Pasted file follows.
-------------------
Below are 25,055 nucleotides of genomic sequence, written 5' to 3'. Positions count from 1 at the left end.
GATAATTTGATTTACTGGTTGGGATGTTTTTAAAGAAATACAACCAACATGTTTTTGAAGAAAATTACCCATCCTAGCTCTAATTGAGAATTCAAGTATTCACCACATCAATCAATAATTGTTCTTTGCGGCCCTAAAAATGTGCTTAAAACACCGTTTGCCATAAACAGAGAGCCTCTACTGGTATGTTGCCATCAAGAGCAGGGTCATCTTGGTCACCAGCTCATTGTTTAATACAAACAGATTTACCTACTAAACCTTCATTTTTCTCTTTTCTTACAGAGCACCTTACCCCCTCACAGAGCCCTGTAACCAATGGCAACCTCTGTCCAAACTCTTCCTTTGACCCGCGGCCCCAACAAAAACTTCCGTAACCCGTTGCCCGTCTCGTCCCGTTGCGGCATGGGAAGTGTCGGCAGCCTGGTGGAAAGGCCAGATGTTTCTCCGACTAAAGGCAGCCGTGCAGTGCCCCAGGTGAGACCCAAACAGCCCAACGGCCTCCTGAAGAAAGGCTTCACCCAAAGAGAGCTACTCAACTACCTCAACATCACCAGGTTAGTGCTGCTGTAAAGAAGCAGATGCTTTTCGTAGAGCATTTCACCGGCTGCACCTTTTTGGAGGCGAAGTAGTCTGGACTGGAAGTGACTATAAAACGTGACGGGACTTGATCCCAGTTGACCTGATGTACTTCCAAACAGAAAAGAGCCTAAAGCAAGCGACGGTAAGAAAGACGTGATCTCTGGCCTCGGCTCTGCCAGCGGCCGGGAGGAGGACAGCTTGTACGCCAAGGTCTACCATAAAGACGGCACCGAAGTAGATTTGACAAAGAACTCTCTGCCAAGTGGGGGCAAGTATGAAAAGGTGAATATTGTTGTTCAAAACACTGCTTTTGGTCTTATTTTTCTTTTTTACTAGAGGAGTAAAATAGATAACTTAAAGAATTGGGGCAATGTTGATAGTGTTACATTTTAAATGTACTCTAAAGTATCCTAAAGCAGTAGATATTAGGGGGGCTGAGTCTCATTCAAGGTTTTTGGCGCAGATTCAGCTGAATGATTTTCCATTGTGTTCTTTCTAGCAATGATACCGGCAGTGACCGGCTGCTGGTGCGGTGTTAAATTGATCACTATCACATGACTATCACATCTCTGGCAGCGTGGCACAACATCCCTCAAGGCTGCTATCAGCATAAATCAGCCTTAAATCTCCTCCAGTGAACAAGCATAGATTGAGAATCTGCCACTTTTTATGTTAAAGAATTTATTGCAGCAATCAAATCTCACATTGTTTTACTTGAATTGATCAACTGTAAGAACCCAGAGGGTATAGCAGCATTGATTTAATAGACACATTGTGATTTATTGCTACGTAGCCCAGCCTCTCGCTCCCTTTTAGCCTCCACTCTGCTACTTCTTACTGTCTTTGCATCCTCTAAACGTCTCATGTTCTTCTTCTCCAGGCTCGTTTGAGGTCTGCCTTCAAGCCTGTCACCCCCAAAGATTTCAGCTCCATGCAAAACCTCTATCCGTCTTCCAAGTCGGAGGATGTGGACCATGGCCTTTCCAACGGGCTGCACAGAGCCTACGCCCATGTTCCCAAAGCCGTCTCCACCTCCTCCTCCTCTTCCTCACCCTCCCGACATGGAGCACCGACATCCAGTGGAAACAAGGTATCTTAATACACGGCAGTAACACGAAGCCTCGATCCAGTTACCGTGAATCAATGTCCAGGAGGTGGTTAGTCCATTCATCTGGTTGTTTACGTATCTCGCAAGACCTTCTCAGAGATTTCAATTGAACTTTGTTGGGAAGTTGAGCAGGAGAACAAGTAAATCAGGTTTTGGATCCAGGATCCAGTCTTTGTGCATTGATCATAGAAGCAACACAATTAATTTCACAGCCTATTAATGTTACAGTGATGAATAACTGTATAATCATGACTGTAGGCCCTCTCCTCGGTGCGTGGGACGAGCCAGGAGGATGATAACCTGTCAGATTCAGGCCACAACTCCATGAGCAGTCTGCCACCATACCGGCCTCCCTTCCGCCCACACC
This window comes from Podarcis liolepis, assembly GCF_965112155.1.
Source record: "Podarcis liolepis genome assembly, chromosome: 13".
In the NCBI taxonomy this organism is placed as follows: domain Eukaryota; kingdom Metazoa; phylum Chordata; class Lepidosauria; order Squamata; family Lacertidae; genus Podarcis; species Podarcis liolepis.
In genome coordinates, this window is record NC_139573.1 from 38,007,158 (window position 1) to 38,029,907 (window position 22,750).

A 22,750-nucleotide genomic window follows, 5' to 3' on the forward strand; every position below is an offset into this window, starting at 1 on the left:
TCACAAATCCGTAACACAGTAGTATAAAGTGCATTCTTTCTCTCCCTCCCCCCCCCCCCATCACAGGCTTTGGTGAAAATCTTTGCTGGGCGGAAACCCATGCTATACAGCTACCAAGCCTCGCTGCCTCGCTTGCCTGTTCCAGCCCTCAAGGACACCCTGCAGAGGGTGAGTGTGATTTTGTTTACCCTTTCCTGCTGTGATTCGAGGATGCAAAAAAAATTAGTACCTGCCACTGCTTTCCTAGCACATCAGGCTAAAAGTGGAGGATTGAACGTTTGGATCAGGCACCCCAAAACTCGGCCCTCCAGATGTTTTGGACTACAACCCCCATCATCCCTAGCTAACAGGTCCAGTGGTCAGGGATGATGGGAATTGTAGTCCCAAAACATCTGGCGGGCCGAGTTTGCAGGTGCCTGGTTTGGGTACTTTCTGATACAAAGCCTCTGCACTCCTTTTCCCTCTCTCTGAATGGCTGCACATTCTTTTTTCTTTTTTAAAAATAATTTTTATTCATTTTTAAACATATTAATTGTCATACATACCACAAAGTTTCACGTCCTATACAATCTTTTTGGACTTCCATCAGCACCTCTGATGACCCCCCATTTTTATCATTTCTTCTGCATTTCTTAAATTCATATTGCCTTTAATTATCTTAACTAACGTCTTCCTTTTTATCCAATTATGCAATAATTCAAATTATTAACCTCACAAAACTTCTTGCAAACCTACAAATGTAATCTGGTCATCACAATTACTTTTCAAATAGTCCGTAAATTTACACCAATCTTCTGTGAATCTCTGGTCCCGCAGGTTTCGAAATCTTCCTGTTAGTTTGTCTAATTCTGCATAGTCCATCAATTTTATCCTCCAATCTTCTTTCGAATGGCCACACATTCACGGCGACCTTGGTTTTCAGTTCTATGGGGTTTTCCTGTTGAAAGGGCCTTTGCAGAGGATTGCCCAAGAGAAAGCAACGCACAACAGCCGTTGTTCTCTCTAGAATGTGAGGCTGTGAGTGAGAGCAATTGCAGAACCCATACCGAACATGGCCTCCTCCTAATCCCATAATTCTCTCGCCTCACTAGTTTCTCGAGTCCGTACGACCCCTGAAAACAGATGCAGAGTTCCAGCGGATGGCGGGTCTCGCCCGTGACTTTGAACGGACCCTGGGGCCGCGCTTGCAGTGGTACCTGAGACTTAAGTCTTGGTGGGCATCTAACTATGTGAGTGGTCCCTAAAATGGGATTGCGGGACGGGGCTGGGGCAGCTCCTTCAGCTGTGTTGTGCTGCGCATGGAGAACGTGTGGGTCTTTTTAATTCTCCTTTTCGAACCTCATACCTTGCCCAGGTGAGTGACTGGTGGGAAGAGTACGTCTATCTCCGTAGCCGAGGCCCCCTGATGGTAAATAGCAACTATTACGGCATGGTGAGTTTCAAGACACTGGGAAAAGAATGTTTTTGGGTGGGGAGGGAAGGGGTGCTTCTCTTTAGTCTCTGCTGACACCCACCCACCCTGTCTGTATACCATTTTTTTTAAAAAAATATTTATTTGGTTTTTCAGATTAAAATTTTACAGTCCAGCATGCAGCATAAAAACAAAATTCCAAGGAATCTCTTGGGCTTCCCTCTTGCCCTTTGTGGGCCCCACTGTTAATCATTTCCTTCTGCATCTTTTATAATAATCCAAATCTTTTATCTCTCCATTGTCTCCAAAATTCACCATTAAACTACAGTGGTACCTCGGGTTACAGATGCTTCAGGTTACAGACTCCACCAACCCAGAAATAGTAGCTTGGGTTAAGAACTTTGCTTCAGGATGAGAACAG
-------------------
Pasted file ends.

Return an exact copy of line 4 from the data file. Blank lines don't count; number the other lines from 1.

Source record: "Podarcis liolepis genome assembly, chromosome: 13".